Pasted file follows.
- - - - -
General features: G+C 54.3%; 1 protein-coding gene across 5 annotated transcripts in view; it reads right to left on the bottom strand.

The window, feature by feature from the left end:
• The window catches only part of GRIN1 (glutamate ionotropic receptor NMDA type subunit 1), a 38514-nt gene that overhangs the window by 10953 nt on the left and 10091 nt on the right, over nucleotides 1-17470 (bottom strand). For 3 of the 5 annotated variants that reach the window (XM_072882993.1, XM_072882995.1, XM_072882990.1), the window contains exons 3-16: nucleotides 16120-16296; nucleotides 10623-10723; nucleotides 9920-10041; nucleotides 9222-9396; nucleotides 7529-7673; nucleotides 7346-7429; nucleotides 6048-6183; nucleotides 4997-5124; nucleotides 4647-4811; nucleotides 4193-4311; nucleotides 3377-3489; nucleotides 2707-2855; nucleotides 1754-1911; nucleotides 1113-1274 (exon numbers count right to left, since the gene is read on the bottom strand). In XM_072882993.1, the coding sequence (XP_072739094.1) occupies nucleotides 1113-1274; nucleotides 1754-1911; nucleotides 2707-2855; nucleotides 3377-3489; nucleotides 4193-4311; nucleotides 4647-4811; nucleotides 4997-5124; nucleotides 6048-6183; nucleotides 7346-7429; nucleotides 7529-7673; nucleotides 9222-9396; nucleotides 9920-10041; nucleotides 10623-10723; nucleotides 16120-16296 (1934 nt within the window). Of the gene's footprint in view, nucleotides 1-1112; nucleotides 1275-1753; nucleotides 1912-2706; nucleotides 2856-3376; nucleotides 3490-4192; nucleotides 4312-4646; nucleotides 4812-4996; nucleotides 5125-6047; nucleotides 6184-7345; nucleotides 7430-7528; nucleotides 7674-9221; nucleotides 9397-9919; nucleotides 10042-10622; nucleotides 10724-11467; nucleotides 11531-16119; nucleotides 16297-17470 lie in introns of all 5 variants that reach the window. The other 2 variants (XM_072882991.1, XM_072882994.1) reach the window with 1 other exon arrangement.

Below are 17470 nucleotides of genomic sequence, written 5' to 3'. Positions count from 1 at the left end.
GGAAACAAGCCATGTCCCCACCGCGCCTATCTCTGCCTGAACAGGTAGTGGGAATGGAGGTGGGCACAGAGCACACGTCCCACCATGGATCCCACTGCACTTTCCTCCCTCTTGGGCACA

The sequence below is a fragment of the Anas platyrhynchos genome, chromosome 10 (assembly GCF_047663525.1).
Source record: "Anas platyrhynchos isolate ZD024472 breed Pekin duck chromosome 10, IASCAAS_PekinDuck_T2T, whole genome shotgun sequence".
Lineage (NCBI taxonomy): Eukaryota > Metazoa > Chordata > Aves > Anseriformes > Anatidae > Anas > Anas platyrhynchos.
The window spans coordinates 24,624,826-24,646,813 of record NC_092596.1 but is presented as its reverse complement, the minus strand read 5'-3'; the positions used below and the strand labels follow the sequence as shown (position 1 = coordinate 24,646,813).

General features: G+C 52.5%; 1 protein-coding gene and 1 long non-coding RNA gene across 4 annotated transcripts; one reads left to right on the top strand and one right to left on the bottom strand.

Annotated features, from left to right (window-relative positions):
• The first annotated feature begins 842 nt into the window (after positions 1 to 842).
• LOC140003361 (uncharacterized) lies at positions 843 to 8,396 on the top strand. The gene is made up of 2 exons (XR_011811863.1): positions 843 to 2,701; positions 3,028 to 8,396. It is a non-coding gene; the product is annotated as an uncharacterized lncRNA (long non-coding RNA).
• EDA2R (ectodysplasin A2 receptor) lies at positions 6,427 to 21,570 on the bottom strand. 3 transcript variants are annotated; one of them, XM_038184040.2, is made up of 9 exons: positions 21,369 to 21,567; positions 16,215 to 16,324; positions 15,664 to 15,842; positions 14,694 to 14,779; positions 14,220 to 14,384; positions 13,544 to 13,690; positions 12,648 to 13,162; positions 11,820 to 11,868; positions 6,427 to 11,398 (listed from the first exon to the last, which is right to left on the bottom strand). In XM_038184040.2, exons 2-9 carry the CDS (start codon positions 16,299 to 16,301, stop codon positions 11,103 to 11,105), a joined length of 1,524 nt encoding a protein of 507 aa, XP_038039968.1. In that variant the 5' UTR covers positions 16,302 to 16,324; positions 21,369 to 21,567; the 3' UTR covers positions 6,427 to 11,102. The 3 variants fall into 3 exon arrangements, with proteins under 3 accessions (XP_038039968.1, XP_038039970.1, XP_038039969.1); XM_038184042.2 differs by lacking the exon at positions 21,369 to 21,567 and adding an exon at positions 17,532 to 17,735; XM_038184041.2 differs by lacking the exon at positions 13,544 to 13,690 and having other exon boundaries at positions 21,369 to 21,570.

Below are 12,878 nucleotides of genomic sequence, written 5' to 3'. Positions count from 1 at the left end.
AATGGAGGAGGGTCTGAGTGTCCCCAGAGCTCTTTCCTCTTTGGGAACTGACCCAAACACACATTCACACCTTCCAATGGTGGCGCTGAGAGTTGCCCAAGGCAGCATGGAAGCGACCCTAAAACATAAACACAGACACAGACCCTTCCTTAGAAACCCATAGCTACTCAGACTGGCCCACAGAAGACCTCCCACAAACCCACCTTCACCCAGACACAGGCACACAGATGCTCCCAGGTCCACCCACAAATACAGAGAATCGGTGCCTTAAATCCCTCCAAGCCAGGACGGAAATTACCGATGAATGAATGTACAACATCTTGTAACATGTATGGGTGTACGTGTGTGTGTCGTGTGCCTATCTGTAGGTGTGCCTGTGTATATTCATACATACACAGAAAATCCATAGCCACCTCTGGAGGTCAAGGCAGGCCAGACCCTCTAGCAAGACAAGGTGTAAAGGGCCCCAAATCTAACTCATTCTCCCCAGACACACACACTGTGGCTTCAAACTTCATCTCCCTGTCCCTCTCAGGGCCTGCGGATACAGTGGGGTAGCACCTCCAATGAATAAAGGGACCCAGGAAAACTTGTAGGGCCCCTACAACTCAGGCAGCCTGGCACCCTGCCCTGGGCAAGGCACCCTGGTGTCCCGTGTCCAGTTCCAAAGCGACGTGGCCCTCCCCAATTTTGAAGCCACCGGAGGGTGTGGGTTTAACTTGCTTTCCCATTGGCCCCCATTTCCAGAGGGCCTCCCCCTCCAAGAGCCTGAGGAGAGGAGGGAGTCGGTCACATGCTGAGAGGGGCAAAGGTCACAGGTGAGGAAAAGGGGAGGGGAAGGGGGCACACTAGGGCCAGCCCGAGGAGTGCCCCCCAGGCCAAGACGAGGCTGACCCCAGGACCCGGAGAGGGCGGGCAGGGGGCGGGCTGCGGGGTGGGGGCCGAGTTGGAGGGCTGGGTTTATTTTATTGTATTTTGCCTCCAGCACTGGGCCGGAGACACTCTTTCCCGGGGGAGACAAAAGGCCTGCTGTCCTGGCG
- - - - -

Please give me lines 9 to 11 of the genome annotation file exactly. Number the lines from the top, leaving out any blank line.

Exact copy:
The window spans coordinates 24,624,826-24,646,813 of record NC_092596.1 but is presented as its reverse complement, the minus strand read 5'-3'; the positions used below and the strand labels follow the sequence as shown (position 1 = coordinate 24,646,813).

General features: G+C 52.5%; 1 protein-coding gene and 1 long non-coding RNA gene across 4 annotated transcripts; one reads left to right on the top strand and one right to left on the bottom strand.

Annotated features, from left to right (window-relative positions):